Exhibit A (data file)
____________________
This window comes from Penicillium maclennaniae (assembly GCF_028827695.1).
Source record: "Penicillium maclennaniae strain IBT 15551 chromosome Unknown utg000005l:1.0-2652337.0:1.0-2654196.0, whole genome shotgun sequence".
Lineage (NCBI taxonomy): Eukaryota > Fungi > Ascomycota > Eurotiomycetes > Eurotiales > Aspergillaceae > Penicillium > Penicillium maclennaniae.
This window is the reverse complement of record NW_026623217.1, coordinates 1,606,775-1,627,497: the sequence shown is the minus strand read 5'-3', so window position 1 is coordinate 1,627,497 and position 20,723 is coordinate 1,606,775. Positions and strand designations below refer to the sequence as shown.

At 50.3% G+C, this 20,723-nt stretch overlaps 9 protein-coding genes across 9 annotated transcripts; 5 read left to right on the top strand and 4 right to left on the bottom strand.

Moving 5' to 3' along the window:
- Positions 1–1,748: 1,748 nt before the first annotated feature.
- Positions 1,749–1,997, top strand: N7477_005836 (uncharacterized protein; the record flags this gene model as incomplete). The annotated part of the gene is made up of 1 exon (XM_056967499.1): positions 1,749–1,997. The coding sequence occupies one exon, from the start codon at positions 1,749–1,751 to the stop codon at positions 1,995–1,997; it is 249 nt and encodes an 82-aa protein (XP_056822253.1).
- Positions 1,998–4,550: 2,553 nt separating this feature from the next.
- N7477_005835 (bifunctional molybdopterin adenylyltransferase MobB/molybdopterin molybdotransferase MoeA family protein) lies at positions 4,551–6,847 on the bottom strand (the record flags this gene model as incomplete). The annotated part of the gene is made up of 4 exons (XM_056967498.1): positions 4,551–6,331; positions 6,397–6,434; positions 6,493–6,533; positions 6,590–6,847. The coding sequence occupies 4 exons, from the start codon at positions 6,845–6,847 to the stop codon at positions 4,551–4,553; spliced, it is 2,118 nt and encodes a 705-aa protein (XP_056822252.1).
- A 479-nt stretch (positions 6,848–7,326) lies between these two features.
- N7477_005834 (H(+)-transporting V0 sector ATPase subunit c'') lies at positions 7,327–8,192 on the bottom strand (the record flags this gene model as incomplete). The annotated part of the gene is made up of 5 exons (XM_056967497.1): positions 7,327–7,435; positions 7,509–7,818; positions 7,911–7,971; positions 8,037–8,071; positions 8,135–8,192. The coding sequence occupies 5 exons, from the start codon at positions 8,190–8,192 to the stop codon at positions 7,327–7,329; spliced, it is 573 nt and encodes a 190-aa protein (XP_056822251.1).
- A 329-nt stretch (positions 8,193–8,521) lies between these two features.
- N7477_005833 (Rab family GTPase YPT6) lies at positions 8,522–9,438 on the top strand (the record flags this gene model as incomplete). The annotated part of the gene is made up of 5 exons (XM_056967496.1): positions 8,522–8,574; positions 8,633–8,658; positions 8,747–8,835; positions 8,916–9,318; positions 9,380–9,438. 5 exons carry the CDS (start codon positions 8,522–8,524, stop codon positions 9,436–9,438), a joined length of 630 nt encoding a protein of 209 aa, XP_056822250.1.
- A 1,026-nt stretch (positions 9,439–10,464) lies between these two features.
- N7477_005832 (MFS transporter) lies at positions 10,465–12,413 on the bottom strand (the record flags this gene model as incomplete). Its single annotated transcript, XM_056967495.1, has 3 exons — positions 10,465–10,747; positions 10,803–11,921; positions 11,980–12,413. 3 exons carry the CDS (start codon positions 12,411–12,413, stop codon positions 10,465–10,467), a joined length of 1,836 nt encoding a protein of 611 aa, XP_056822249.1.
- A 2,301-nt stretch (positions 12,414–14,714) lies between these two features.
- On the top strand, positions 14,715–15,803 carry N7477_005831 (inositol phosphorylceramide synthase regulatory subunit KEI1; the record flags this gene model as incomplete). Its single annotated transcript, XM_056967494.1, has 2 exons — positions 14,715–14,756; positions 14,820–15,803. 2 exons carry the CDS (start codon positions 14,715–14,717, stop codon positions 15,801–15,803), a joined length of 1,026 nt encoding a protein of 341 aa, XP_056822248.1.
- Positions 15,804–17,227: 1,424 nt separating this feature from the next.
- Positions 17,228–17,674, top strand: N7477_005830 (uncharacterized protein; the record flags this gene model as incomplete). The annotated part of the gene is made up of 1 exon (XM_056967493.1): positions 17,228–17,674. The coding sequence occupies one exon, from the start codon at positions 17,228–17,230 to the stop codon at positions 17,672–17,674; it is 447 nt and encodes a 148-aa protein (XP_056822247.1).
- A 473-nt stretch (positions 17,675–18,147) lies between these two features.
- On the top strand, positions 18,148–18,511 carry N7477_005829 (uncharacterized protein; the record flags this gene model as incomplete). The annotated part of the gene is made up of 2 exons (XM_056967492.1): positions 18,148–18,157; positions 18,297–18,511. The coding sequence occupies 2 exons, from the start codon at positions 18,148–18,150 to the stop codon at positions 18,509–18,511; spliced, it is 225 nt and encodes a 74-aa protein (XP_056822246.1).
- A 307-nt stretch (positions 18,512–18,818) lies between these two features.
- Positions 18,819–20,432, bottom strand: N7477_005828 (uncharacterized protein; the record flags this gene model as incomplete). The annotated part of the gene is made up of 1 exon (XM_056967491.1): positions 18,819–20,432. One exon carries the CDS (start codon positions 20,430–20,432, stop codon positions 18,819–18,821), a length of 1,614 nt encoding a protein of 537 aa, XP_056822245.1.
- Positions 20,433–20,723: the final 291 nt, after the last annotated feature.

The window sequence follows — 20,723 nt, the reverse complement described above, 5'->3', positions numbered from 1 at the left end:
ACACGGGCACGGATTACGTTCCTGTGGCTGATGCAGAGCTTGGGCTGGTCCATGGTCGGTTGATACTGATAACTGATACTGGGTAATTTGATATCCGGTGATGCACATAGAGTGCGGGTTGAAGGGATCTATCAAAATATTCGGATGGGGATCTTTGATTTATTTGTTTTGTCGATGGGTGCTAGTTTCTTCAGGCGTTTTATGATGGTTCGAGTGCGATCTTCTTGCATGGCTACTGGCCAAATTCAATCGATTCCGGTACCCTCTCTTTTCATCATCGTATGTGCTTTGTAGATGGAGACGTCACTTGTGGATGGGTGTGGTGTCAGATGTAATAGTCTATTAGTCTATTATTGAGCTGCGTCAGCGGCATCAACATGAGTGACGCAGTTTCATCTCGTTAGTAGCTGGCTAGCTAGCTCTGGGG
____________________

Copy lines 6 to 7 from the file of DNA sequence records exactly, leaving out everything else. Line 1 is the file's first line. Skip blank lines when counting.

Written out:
Moving 5' to 3' along the window:
- Positions 1–1,748: 1,748 nt before the first annotated feature.